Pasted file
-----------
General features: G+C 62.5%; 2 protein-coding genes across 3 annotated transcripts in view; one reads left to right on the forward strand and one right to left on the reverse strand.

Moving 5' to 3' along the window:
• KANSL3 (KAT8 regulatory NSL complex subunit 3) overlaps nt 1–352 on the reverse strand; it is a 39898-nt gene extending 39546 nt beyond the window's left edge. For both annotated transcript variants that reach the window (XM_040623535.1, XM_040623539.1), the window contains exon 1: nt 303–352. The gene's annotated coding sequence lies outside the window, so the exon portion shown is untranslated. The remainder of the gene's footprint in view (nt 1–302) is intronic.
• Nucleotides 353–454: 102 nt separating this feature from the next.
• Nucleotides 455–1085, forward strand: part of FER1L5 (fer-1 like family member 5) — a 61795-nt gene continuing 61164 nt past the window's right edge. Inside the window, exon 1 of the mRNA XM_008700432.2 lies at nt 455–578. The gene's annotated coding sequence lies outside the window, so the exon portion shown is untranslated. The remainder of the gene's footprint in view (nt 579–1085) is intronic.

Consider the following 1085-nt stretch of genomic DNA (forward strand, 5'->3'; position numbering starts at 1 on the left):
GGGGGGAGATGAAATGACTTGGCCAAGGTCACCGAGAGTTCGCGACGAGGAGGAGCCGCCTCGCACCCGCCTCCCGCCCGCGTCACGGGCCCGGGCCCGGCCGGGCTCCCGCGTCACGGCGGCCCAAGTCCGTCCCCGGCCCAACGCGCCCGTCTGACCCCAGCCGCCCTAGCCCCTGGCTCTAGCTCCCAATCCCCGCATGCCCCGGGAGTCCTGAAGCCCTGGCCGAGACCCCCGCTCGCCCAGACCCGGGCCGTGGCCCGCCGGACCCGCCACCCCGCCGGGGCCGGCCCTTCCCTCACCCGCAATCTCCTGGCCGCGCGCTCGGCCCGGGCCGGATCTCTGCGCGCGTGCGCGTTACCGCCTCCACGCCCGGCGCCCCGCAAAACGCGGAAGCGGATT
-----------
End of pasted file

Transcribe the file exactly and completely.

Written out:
General features: G+C 62.5%; 2 protein-coding genes across 3 annotated transcripts in view; one reads left to right on the forward strand and one right to left on the reverse strand.

Moving 5' to 3' along the window:
• KANSL3 (KAT8 regulatory NSL complex subunit 3) overlaps nt 1–352 on the reverse strand; it is a 39898-nt gene extending 39546 nt beyond the window's left edge. For both annotated transcript variants that reach the window (XM_040623535.1, XM_040623539.1), the window contains exon 1: nt 303–352. The gene's annotated coding sequence lies outside the window, so the exon portion shown is untranslated. The remainder of the gene's footprint in view (nt 1–302) is intronic.
• Nucleotides 353–454: 102 nt separating this feature from the next.
• Nucleotides 455–1085, forward strand: part of FER1L5 (fer-1 like family member 5) — a 61795-nt gene continuing 61164 nt past the window's right edge. Inside the window, exon 1 of the mRNA XM_008700432.2 lies at nt 455–578. The gene's annotated coding sequence lies outside the window, so the exon portion shown is untranslated. The remainder of the gene's footprint in view (nt 579–1085) is intronic.

Consider the following 1085-nt stretch of genomic DNA (forward strand, 5'->3'; position numbering starts at 1 on the left):
GGGGGGAGATGAAATGACTTGGCCAAGGTCACCGAGAGTTCGCGACGAGGAGGAGCCGCCTCGCACCCGCCTCCCGCCCGCGTCACGGGCCCGGGCCCGGCCGGGCTCCCGCGTCACGGCGGCCCAAGTCCGTCCCCGGCCCAACGCGCCCGTCTGACCCCAGCCGCCCTAGCCCCTGGCTCTAGCTCCCAATCCCCGCATGCCCCGGGAGTCCTGAAGCCCTGGCCGAGACCCCCGCTCGCCCAGACCCGGGCCGTGGCCCGCCGGACCCGCCACCCCGCCGGGGCCGGCCCTTCCCTCACCCGCAATCTCCTGGCCGCGCGCTCGGCCCGGGCCGGATCTCTGCGCGCGTGCGCGTTACCGCCTCCACGCCCGGCGCCCCGCAAAACGCGGAAGCGGATT